A version of this story appears in CNN’s What Matters newsletter. To get it in your inbox, sign up for free here.

CNN  — 

There’s a growing rift at the top of the Russian government between Vladimir Putin’s official military and the off-the-books mercenary force that has achieved some gains for Russia in Ukraine.

The oligarch figurehead of the private military company Wagner Group, Yevgeny Prigozhin, has been openly critical of Russia’s military and its bureaucracy.

Recruiting for tens of thousands of fighters in Russian jails, Wagner offers freedom and cash after a six-month tour.

Videos of these prison yard pitches made by Prigozhin have been shared on social media, and prison-rights groups in Russia estimate 30,000 have taken up the offer, according to an excellent analysis of what we know about Wagner and Prigozhin by CNN’s Tim Lister. Read Lister’s story.

Brutal tactics for its fighters. A Ukrainian assessment of Wagner tactics suggests the convicts are pushed to the front lines in a human wave. Wagner is using “convicts as cannon fodder to try and storm Ukrainian positions with almost no fire support,” as CNN’s Fred Pleitgen said in a video report he filed after talking to Ukrainian tank operators.

Lister, Pleitgen and CNN’s Victoria Butenko wrote about Wagner’s tactics after seeing the Ukrainian assessment. The focus is on small groups of fighters – a dozen or fewer – guided by drones.

Deserters are said to be shot. The wounded are left behind on battlefields for hours, according to the assessment. Prisoners account for the bulk of Wagner’s casualties as they are pushed to storm Ukrainian positions. More experienced fighters with better equipment follow.

Key lines from their report:

Despite a brutal indifference to casualties – demonstrated by Prigozhin himself – the Ukrainian analysis says that Wagner’s tactics “are the only ones that are effective for the poorly trained mobilized troops that make up the majority of Russian ground forces.”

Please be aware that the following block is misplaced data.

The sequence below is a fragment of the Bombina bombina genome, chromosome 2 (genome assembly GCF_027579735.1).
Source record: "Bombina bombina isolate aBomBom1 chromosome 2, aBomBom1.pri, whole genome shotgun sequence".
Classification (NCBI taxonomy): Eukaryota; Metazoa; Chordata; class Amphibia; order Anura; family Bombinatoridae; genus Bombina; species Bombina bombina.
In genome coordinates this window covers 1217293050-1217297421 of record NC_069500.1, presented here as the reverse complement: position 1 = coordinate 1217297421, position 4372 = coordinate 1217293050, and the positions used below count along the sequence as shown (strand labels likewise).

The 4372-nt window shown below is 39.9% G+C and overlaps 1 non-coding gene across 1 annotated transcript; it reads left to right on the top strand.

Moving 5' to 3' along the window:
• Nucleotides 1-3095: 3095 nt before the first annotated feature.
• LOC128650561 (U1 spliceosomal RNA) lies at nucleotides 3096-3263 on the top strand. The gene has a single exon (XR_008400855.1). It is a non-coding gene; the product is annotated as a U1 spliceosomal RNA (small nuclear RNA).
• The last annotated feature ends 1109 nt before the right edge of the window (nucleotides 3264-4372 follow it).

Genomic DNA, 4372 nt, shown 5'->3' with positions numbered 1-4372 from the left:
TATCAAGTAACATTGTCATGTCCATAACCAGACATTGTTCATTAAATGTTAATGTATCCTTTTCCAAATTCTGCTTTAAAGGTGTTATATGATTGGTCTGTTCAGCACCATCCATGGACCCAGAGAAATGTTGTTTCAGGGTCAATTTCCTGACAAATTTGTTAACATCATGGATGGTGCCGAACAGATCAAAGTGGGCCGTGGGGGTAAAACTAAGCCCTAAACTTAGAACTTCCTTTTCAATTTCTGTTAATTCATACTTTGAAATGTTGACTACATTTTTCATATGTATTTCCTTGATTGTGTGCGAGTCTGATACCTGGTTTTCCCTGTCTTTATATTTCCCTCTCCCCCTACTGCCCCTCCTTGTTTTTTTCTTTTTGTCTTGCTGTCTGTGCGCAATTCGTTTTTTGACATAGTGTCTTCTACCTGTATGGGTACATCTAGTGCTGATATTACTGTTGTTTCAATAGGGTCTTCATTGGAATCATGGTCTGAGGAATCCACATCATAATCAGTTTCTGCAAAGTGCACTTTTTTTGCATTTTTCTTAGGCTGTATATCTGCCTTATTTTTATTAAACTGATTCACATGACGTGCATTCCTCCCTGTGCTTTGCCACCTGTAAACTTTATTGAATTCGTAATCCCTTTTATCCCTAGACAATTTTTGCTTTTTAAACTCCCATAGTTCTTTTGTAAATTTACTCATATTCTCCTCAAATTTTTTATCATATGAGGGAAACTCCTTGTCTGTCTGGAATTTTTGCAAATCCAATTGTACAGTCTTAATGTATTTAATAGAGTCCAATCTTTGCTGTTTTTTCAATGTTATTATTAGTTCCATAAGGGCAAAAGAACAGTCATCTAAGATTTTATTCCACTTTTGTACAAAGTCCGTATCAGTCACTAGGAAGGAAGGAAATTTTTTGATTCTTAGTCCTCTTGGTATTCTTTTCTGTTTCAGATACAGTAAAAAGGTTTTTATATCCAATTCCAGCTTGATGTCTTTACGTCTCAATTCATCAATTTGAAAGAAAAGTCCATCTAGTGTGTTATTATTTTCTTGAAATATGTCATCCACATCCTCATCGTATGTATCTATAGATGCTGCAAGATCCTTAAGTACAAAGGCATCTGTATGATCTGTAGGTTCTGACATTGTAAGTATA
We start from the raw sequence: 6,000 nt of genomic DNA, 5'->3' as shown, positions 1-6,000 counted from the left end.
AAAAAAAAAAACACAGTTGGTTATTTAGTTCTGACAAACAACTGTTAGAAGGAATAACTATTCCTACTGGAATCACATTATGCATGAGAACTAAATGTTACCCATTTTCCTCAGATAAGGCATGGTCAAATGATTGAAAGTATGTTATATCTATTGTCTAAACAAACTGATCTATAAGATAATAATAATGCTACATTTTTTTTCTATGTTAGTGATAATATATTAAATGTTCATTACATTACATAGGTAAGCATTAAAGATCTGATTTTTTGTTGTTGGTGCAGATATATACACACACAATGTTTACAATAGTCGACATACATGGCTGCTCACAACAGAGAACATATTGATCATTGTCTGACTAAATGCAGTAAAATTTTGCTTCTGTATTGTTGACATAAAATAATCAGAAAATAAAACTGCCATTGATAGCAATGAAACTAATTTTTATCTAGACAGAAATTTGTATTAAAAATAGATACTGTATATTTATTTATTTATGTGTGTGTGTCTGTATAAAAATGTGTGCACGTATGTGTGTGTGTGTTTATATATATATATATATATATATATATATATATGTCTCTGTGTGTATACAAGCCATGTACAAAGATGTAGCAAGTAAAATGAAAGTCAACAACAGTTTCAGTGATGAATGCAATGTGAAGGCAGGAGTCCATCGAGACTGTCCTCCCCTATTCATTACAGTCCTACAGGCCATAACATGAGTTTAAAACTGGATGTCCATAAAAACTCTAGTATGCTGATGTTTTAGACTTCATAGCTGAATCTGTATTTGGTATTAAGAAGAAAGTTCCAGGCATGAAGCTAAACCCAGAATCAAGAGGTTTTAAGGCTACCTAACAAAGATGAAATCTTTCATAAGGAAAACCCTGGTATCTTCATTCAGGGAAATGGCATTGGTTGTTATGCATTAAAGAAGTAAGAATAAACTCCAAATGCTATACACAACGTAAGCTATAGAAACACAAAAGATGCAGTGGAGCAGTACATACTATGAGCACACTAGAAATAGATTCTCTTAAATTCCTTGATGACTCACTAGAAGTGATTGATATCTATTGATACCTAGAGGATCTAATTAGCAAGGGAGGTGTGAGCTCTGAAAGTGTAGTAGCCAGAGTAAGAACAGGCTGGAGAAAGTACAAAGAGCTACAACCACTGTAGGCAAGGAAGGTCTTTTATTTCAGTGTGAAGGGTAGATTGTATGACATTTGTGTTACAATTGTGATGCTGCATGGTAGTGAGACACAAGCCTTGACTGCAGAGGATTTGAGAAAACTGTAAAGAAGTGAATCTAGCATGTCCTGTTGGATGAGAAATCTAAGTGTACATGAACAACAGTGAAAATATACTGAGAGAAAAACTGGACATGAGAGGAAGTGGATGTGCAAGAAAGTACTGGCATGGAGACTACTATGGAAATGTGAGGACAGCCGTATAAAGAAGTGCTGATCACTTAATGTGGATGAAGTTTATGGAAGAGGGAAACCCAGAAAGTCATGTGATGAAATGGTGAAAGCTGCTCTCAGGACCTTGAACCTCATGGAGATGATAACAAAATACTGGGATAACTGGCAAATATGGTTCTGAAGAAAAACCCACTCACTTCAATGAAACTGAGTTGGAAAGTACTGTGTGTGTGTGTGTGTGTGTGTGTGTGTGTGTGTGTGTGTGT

It suggests the Russian army may even be adapting its tactics to become more like Wagner, saying: “Instead of the classic battalion tactical groups of the Russian Armed Forces, assault units are proposed.” Read more about the Ukrainian assessment.

A former Wagner mercenary said the brutality he witnessed in Ukraine ultimately pushed him to defect, in an exclusive CNN interview on Monday.

Andrei Medvedev spoke with CNN’s Anderson Cooper from Norway’s capital, Oslo, where he is seeking asylum after crossing that country’s Arctic border from Russia.

“They would round up those who did not want to fight and shoot them in front of newcomers,” Medvedev alleged. “They brought two prisoners who refused to go fight and they shot them in front of everyone and buried them right in the trenches that were dug by the trainees.”

Medvedev told CNN that he knew by the sixth day of his deployment in Ukraine that he did not want to return for another tour after witnessing troops being turned into cannon fodder.

He started off with 10 men under his command, a number that grew once prisoners were allowed to join, he said. “There were more dead bodies, and more and more, people coming in. In the end I had a lot of people under my command,” he said. “I couldn’t count how many. They were in constant circulation. Dead bodies, more prisoners, more dead bodies, more prisoners.”

Gaining power over the Russian military. US officials have said Wagner appears to be dueling with Russia’s military for power in the Kremlin.